The General stands tall, straight in quiet majesty. His scars a vivid reminder of the trauma he endured.
Others surround him in awe of his quiet strength. He shows no sign of weakness only proud confidence.
He continues on.
An ugly black scar the only evidence of fire endured and conquered.
The General Sherman Tree is the largest tree in the world. A Sequoia. Beautiful. Majestic. Breathtaking. With an ugly, black scar.
Most sequoias owe their lives to fire. It turns out that fire is a sequoia’s friend because it strengthens the sequoia trees by clearing out the debris around them, opening up their pine cones so they drop their seeds, and create open space for those seeds to germinate in ash-fertilized soil. Their high tannin bark protects them from insects and rot and fire. As long as the bark remains, nutrients continue to flow up the tree. And, depending on the depth and breadth of the scar, the tree can cover over it, further protecting the tree.
Life is like this.
- It is in the heat of the fire that we discover who we really are
- It is in adversity that we learn the meaning of true friendship
- It is in facing a difficulty that we conquer fear
- It is when we are out of our comfort zone that we become laser-focused
You don’t choose whether or not to go through adversity. You will. I will. And probably often.
Viktor Frankl said, “We have absolutely no control over what happens to us in life but what we have paramount control over is how we respond to those events.”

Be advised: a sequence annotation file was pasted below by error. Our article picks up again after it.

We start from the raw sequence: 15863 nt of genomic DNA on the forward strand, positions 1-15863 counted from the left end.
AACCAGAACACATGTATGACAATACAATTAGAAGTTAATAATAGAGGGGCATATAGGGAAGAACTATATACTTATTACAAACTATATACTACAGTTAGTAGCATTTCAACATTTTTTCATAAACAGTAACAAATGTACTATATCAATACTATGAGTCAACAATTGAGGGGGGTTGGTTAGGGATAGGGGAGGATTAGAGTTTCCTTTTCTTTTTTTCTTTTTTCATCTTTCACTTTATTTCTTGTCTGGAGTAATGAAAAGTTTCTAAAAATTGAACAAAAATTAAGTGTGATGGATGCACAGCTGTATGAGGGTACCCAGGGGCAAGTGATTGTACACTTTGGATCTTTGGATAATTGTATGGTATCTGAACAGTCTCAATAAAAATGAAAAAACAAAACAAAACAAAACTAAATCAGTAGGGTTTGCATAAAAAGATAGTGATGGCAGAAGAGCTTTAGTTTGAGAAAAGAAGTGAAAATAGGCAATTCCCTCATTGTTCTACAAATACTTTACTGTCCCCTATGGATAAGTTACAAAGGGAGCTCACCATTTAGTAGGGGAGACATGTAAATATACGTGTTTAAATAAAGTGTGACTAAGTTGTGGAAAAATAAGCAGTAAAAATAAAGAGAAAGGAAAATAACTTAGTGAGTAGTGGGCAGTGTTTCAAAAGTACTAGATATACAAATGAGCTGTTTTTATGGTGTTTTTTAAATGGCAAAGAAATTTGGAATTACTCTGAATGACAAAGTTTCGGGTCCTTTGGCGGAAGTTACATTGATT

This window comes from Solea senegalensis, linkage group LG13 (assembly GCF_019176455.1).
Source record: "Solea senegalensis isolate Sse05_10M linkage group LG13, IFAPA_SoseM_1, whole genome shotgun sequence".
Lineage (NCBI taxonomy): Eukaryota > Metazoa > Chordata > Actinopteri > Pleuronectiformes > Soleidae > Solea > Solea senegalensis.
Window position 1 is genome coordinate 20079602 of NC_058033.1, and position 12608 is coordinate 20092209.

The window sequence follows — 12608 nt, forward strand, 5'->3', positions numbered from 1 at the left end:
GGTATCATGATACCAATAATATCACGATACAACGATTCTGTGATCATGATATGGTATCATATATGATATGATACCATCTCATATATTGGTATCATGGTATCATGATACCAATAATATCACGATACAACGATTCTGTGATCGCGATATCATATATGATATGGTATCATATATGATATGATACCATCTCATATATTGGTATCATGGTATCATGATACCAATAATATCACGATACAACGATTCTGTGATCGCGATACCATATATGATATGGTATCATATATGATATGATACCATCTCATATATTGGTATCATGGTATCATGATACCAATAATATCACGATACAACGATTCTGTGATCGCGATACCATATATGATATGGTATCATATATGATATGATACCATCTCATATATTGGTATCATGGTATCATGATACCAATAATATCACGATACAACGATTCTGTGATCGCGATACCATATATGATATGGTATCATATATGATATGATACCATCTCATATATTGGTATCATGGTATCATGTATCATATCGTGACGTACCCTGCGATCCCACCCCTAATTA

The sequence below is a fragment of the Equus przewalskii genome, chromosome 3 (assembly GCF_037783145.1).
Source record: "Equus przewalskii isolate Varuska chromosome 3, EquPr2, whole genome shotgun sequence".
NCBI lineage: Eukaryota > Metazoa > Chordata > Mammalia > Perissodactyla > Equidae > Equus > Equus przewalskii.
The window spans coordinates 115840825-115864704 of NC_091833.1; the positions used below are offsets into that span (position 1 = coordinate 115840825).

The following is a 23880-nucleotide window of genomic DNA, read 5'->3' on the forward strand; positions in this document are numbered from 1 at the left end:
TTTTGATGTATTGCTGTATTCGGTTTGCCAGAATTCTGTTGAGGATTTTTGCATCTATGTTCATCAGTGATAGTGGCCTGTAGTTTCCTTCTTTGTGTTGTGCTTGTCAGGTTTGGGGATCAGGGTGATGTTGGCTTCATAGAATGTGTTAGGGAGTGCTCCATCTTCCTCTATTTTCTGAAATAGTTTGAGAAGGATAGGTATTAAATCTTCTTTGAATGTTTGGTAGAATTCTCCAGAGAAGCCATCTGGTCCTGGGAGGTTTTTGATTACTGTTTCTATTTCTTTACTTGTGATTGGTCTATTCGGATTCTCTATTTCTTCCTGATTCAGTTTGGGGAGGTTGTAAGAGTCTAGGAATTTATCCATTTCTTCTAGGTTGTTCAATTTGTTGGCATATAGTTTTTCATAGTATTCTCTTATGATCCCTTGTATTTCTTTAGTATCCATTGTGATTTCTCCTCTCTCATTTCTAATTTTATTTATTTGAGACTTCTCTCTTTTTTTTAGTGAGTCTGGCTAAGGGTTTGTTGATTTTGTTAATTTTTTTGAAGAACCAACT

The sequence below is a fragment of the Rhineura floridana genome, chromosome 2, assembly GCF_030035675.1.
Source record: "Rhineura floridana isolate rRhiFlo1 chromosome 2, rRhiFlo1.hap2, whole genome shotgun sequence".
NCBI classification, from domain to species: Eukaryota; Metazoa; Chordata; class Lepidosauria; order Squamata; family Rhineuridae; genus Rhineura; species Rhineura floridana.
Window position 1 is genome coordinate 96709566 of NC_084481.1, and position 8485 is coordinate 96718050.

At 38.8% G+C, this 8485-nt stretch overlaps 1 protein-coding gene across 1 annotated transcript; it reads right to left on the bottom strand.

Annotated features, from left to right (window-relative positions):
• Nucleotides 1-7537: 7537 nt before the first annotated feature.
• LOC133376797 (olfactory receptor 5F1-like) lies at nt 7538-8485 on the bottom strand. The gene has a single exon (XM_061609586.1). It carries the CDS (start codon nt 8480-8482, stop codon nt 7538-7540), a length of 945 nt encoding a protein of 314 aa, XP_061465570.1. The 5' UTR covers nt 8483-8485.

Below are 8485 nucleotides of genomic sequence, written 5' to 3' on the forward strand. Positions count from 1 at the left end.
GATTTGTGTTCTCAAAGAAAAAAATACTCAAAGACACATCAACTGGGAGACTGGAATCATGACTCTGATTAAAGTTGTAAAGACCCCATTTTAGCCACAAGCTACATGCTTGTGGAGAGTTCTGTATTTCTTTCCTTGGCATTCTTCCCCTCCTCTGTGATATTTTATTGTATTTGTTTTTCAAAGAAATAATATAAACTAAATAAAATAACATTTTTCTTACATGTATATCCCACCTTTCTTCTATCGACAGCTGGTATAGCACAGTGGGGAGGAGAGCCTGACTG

If you and I allow it, adversity makes us stronger.
“Bad things do happen; how I respond to them defines my character and the quality of my life. I can choose to sit in perpetual sadness, immobilized by the gravity of my loss, or I can choose to rise from the pain and treasure the most precious gift I have – life itself.” – Walter Anderson
This is my story too. Like the General Sherman Sequoia, I bear scars from the fires in my life – visible and invisible.
But adversity teaches you and me to run to the wisdom and strength of the Heavenly Father – to lean in, learn, and grow. Failure, struggle, and pain don’t have to mean destruction, defeat, and death.
This week, I released the story of my scars in the book, Choosing a Way Out: When the Bottom Isn’t the Bottom.
Many of you celebrated this release with me on Monday evening. Thank you! It was a beautiful celebration of how God restores beauty from ashes. In fact, He delights in doing that for you and me.
I need your help to get 100 Amazon book reviews by Friday, June 9.
It only takes a few minutes, but it helps spread the word about this book. You can read part of the book by clicking on “Look inside.” Click the button below and post an honest book review on Amazon. Thank you.
What fire are you facing today?
It may be minor or it may be overwhelming. How you respond to the fire is solely your choice.
You and I can choose to remain in the pain – to be stunted, bitter, afraid, weak. Or you and I can choose to go through the pain and come out the other side.
Psalm 66:9-10 says “God preserved us among the living; He didn’t let our feet slip a bit. But you, God, have tested us – you’ve refined us like silver.”
Like the General Sherman Sequoia, let’s choose to fight the fire, bear the scar, and stand tall in victory.
You have a choice. You can read about my choices in Choosing a Way Out: When the Bottom Isn’t the Bottom. Join in spreading the truth that there is hope in God’s restoration power.
If you need help, please reach out. I promise to listen without judgment and help you take the next step.